"In the face of unprecedented challenges, it's essential that we support our local businesses and in turn our local families," said Hu, an entrepreneur and engineer. "The federal and state have different programs, and in addition to that, our city adopted some programs such as microloans and also ways to (use) outdoor spaces."
In addition to raising awareness and marketing for local businesses, Hu also came out as a supporter of helping businesses acquire microloans -- an idea that was supported by most other candidates.
"I've been severely affected by this pandemic," added Hasni, a business owner who said that he possesses first-hand experience of what it's like to try and keep a business going amid the pandemic.
"I disagree somewhat with the central governments and county government's response (to the pandemic) and how it trickled down to our city government ... My opinion is that if we can mask up and stay six feet away, we should be allowed to be open," he said. "We shouldn't let the pandemic stop us from living our lives."
Hasni further stated that through collaboration and sharing information via an online city portal, local businesses could work together with the city to find their way through the current crisis.
While acknowledging that the economic impacts of the virus can not be neglected, business owner Deleon said that the city needs to put health first and focus programs on supporting residents who belong to underserved groups.
"Health and safety is the main thing that should be in consideration, but there have been other impacts resulting from COVID-19 especially in many communities that have been underserved," Deleon said. "Although we are doing the most that we can in regards. .. there are many people in our community who have been underserved (and lack support programs)."
"Communities like older people and people of color have been impacted the most, and they have not been given the opportunity for safety and opportunities as other people and other communities," she added.
Costello, a disabled rights advocate and human services commissioner, also argued that residents who belong to vulnerable communities are in need of additional support from the city, and proposed the city form a database to track the needs of residents in these groups.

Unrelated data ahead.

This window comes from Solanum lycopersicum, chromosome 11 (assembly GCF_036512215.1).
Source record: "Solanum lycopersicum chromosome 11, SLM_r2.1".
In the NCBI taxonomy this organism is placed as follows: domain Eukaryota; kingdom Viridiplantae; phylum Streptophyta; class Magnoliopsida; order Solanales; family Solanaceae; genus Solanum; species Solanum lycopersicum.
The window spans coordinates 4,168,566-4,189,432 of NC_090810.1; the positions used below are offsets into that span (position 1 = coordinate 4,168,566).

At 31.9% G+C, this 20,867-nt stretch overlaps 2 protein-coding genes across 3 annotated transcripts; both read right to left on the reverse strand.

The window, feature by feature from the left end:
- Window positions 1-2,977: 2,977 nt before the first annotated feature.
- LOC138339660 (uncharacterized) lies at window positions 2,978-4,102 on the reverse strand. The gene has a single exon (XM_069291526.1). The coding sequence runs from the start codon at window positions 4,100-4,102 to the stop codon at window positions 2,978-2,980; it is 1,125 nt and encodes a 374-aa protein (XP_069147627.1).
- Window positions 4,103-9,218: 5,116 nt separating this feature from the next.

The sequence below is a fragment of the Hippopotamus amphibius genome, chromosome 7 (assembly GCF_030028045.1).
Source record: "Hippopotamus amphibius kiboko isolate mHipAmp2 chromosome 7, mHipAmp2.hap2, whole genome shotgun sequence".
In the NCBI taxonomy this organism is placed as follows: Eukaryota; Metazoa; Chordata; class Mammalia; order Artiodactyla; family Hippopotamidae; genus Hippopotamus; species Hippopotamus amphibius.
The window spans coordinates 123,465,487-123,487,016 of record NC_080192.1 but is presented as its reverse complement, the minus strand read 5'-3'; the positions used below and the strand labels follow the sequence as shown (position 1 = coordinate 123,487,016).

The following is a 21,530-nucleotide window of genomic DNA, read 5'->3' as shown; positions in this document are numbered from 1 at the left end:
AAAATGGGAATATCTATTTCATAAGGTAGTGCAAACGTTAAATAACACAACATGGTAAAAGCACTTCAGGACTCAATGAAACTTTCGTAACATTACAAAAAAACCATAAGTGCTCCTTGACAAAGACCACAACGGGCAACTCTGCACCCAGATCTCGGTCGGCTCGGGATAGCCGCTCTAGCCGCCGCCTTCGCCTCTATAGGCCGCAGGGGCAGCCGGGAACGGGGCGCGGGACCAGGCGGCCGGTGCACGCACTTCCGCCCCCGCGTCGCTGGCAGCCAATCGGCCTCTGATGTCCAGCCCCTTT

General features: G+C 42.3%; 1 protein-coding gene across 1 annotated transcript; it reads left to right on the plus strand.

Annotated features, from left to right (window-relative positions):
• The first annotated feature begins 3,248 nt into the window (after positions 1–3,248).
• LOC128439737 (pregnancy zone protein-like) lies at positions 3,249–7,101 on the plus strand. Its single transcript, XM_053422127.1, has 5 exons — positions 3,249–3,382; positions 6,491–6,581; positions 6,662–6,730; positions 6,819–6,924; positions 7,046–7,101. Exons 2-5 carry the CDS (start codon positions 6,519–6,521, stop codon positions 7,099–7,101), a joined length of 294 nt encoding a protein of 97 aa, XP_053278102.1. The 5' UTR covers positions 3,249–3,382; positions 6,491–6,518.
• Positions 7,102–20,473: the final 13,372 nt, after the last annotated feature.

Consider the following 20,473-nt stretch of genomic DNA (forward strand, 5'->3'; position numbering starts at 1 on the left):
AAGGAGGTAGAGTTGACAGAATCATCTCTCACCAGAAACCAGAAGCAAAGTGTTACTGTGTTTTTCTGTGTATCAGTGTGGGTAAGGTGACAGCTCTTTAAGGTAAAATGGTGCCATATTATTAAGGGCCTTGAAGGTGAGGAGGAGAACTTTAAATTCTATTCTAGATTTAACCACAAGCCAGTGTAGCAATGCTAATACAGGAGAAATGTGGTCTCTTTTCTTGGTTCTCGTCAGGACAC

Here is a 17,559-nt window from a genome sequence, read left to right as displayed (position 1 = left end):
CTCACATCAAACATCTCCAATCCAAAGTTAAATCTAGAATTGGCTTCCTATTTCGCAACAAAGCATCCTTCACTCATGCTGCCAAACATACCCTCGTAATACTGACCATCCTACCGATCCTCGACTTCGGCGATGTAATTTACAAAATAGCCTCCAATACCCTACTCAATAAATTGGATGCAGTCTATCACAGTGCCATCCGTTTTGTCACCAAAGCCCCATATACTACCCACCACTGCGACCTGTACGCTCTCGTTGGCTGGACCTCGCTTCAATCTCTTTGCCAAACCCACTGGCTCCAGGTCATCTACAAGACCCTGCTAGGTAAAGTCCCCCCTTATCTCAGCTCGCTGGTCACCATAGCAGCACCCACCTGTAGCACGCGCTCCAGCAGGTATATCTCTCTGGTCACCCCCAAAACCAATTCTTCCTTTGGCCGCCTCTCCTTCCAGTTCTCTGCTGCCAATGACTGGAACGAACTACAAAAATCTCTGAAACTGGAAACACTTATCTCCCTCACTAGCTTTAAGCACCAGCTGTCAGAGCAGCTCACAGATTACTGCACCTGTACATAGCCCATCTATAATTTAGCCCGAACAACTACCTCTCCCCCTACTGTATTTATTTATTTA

"What I want to do -- and I've been saying this for 30 years -- is that I want to make a database of disabled people and elderly people that are really in need of help and see them on a daily basis, even over the phone, to see if they are OK and check on them," Costello said. "(COVID-19) affects everybody here in our city. We have to fight for our jobs; we have to fight to be who we are."
"We also have to consider that our residents are impacted financially... the unemployment rate is relatively consistent with the national level and we need to think about that," added McCorriston, who proposed business grants, loans and sales tax reimbursements as possible solutions.
Police services and social justice reform have captured national attention in recent months, and while every candidate expressed appreciation for Dublin's police officers (the city of Dublin contracts its police services through the Alameda County Sheriff's Office), some candidates expressed ideas on how police can perform at an even higher quality.
"Dublin's police and fire have provided Dublin with exemplary service ... There are always opportunities for improvement," Muppidi said. "We need to make sure we work with the county to implement more transparency and more accountability."
Stating that funds can be allocated to ensure better service, Muppidi added that, "Some of my ideas are to allocate more funding for first responders around mental health crises and social case workers so that we can address (specific) issues ... I think we can invest more resources into police training and sensitivity training and I think we should also increase funding for violence prevention services (such as domestic abuse)."
Other candidates who voiced a need for local police to increase transparency and accountability included Deleon, McCorriston and Qaadri -- the latter of whom suggested the city form a citizens oversight body for police.
"We are really fortunate that Dublin is a fairly safe place, but we need to constantly explore new ways to make Dublin better and safer for years to come," Qaadri added. "Coming from a business perspective, any time you have a contract you have checks and balances and I see that as lacking in the city of Dublin. The major area is accountability and transparency and we fall short in this regard."
Other topics discussed include their plans to support the creation of downtown Dublin as well as their other individual priorities if elected.
Interested residents can view all candidates' full uninterrupted responses to the pressing issues facing Dublin, including their thoughts on the At Dublin development project and the creation of a downtown Dublin, in the full forum video at the Chamber's YouTube channel.
The Dublin City Council election will be held on Nov. 3, residents can register to vote online at www.acvote.org/voting/register-to-vote.